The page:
Philippine navy personnel and the Chinese coast guard had their latest clash last week in the disputed waterway, where the Philippine military said a Filipino sailor was severely injured and its vessels damaged.
“In the performance of our duties, we will not resort to the use of force or intimidation, or deliberately inflict injury or harm to anyone,” Marcos said.
He did not name China in his speech.
Beijing’s actions during a routine Philippine resupply mission have been condemned by the United States, Britain and Canada.
China’s foreign ministry disputed the Philippine account, with a spokesperson saying on Thursday that the necessary measures taken were lawful, professional and beyond reproach.
China claims almost the entire South China Sea, a conduit for more than $3 trillion of annual shipborne commerce, including parts claimed by the Philippines, Vietnam, Indonesia, Malaysia and Brunei.
In 2016, the Permanent Court of Arbitration in The Hague said China’s claims had no legal basis, a decision Beijing has rejected.


Four members of Indian-origin billionaire family get prison in Switzerland for exploiting domestic workers

Updated 23 June 2024
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Four members of Indian-origin billionaire family get prison in Switzerland for exploiting domestic workers

  • Swiss court dismissed charges of human trafficking against tycoon Prakash Hinduja, wife, son and daughter-in-law 
  • Forbes magazine has put Hinduja family’s net worth at some $20 billion, family set up residence in Switzerland in 1980s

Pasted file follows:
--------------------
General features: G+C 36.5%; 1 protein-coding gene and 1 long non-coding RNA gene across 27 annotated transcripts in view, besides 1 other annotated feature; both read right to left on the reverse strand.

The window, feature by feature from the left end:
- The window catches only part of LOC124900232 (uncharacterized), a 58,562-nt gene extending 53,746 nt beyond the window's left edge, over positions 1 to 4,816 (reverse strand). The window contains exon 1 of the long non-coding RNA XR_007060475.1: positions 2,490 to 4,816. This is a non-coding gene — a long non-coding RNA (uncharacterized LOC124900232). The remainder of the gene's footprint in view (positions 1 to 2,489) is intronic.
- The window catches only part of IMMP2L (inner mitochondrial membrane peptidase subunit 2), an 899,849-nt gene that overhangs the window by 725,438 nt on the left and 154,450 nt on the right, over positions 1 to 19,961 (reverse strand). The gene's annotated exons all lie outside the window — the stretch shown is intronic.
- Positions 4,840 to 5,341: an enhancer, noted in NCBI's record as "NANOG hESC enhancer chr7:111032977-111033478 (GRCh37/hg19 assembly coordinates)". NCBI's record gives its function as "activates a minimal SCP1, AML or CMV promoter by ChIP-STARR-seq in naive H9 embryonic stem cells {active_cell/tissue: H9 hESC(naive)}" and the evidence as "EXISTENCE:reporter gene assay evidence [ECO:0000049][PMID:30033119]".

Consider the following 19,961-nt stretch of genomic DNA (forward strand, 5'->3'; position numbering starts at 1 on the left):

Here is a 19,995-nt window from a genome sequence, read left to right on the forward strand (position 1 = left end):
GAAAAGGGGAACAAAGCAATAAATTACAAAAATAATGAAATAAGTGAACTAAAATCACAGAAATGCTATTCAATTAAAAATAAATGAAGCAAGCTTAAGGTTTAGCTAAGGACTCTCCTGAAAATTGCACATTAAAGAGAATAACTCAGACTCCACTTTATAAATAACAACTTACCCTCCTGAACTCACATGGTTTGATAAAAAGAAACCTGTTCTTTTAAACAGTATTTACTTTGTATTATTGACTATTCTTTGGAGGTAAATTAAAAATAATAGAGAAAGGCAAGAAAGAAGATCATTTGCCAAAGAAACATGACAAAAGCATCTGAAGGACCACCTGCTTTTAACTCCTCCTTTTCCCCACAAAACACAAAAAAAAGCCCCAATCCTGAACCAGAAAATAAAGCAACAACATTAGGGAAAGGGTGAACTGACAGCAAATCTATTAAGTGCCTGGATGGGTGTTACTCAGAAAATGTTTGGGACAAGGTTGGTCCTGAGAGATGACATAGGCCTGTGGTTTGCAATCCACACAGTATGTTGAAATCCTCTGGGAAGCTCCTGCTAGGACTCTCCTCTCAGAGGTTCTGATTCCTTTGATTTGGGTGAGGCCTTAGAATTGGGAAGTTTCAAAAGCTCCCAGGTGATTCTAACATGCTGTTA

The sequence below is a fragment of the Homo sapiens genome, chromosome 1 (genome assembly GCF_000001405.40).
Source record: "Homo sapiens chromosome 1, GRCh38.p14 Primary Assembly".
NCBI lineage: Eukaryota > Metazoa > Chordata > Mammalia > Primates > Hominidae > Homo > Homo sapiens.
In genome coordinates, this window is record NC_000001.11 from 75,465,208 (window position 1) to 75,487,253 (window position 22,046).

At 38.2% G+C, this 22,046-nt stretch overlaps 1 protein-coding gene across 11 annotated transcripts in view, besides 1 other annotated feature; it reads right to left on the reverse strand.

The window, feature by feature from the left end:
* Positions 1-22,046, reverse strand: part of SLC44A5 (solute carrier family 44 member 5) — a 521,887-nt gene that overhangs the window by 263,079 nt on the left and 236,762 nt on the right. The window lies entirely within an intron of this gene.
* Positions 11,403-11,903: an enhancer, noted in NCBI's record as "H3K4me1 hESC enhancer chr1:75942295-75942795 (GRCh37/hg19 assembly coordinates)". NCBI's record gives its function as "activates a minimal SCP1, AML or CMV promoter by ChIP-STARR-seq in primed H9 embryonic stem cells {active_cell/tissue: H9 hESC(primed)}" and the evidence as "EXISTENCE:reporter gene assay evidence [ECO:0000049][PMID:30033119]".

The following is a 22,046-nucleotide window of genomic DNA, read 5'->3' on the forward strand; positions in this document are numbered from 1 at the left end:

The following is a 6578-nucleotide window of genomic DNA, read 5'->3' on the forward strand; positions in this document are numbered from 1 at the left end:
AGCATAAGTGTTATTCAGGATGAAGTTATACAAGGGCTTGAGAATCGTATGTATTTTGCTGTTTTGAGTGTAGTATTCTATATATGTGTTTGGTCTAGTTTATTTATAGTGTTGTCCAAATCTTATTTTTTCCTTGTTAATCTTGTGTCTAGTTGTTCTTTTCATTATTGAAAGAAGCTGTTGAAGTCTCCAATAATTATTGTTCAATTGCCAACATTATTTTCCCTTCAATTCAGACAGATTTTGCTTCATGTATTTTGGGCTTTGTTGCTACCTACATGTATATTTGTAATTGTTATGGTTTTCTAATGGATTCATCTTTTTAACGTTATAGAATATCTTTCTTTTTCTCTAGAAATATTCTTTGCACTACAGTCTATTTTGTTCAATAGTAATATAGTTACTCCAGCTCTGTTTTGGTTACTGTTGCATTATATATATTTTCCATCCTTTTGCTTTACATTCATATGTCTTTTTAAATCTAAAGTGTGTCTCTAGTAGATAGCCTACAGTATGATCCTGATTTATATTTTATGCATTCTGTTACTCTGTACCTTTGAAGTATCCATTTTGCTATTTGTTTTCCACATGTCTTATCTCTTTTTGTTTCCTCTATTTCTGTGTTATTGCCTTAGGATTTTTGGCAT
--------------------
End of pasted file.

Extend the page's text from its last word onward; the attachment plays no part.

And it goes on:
GENEVA: An Indian-born billionaire and three family members were sentenced to prison on Friday for exploiting domestic workers at their lakeside villa in Switzerland by seizing their passports, barring them from going out and making them work up to 18 hours a day.
A Swiss court dismissed more serious charges of human trafficking against 79-year-old tycoon Prakash Hinduja; his wife, Kamal; son Ajay and daughter-in-law Namrata on the grounds that the workers understood what they were getting into, at least in part. The four received between four and 4 1/2 years in prison.
The workers were mostly illiterate Indians who were paid not in Swiss francs but in Indian rupees, deposited in banks back home that they couldn’t access.
Lawyers representing the defendants said they would appeal.
Robert Assael, a lawyer for Kamal Hinduja, said he was “relieved” that the court threw out the trafficking charges but called the sentence excessive.
“The health of our clients is very poor, they are elderly people,” he said, explaining why the family was not in court. He said Hinduja’s 75-year-old wife was in intensive care and the family was with her.
A fifth defendant — Najib Ziazi, the family’s business manager — received an 18-month suspended sentence.
Last week, it emerged in court that the family had reached an undisclosed settlement with the plaintiffs. Swiss authorities have seized diamonds, rubies, a platinum necklace and other jewelry and assets in anticipation that they could be used to pay for legal fees and possible penalties.
Along with three brothers, Prakash Hinduja leads an industrial conglomerate in sectors including information technology, media, power, real estate and health care. Forbes magazine has put the Hinduja family’s net worth at some $20 billion.
The family set up residence in Switzerland in the 1980s, and Hinduja was convicted in 2007 on similar charges. A separate tax case brought by Swiss authorities is pending against Hinduja, who obtained Swiss citizenship in 2000.
In this case, the court said the four were guilty of exploiting the workers and providing unauthorized employment, giving meager if any health benefits and paying wages that were less than one-tenth the pay for such jobs in Switzerland.
Prosecutors said workers described a “climate of fear” instituted by Kamal Hinduja. They were forced to work with little or no vacation time, and worked even later hours for receptions. They slept in the basement, sometimes on a mattress on the floor.